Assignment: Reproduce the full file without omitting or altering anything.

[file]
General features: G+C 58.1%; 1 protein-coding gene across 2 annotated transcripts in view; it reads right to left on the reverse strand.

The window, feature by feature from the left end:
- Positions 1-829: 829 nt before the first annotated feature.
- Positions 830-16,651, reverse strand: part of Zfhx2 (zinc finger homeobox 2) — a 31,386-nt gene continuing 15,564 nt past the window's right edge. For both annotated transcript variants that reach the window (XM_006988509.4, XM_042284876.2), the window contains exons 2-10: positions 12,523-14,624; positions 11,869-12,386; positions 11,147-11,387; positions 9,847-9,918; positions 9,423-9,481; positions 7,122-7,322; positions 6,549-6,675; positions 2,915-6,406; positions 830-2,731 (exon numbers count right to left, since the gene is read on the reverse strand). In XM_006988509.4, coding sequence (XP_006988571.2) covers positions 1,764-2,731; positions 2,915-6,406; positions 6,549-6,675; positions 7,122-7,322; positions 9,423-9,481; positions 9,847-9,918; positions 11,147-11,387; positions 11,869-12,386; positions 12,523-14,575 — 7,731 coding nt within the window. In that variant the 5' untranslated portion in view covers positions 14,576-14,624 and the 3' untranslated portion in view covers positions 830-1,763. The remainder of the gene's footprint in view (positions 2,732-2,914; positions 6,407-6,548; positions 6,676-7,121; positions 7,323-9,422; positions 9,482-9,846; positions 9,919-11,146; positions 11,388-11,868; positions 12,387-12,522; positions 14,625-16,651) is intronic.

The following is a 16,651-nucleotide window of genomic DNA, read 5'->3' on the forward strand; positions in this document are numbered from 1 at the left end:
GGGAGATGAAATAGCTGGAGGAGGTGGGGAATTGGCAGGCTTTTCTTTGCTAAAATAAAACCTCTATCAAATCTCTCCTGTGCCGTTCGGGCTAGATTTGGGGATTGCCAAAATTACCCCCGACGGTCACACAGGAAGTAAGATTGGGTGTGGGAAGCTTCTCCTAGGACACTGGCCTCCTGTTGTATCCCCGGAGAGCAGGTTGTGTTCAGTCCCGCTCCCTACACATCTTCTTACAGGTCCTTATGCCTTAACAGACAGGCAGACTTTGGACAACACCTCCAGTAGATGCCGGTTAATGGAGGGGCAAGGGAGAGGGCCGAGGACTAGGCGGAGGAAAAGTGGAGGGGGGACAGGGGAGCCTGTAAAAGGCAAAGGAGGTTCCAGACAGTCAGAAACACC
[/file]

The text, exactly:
General features: G+C 58.1%; 1 protein-coding gene across 2 annotated transcripts in view; it reads right to left on the reverse strand.

The window, feature by feature from the left end:
- Positions 1-829: 829 nt before the first annotated feature.
- Positions 830-16,651, reverse strand: part of Zfhx2 (zinc finger homeobox 2) — a 31,386-nt gene continuing 15,564 nt past the window's right edge. For both annotated transcript variants that reach the window (XM_006988509.4, XM_042284876.2), the window contains exons 2-10: positions 12,523-14,624; positions 11,869-12,386; positions 11,147-11,387; positions 9,847-9,918; positions 9,423-9,481; positions 7,122-7,322; positions 6,549-6,675; positions 2,915-6,406; positions 830-2,731 (exon numbers count right to left, since the gene is read on the reverse strand). In XM_006988509.4, coding sequence (XP_006988571.2) covers positions 1,764-2,731; positions 2,915-6,406; positions 6,549-6,675; positions 7,122-7,322; positions 9,423-9,481; positions 9,847-9,918; positions 11,147-11,387; positions 11,869-12,386; positions 12,523-14,575 — 7,731 coding nt within the window. In that variant the 5' untranslated portion in view covers positions 14,576-14,624 and the 3' untranslated portion in view covers positions 830-1,763. The remainder of the gene's footprint in view (positions 2,732-2,914; positions 6,407-6,548; positions 6,676-7,121; positions 7,323-9,422; positions 9,482-9,846; positions 9,919-11,146; positions 11,388-11,868; positions 12,387-12,522; positions 14,625-16,651) is intronic.

The following is a 16,651-nucleotide window of genomic DNA, read 5'->3' on the forward strand; positions in this document are numbered from 1 at the left end:
GGGAGATGAAATAGCTGGAGGAGGTGGGGAATTGGCAGGCTTTTCTTTGCTAAAATAAAACCTCTATCAAATCTCTCCTGTGCCGTTCGGGCTAGATTTGGGGATTGCCAAAATTACCCCCGACGGTCACACAGGAAGTAAGATTGGGTGTGGGAAGCTTCTCCTAGGACACTGGCCTCCTGTTGTATCCCCGGAGAGCAGGTTGTGTTCAGTCCCGCTCCCTACACATCTTCTTACAGGTCCTTATGCCTTAACAGACAGGCAGACTTTGGACAACACCTCCAGTAGATGCCGGTTAATGGAGGGGCAAGGGAGAGGGCCGAGGACTAGGCGGAGGAAAAGTGGAGGGGGGACAGGGGAGCCTGTAAAAGGCAAAGGAGGTTCCAGACAGTCAGAAACACC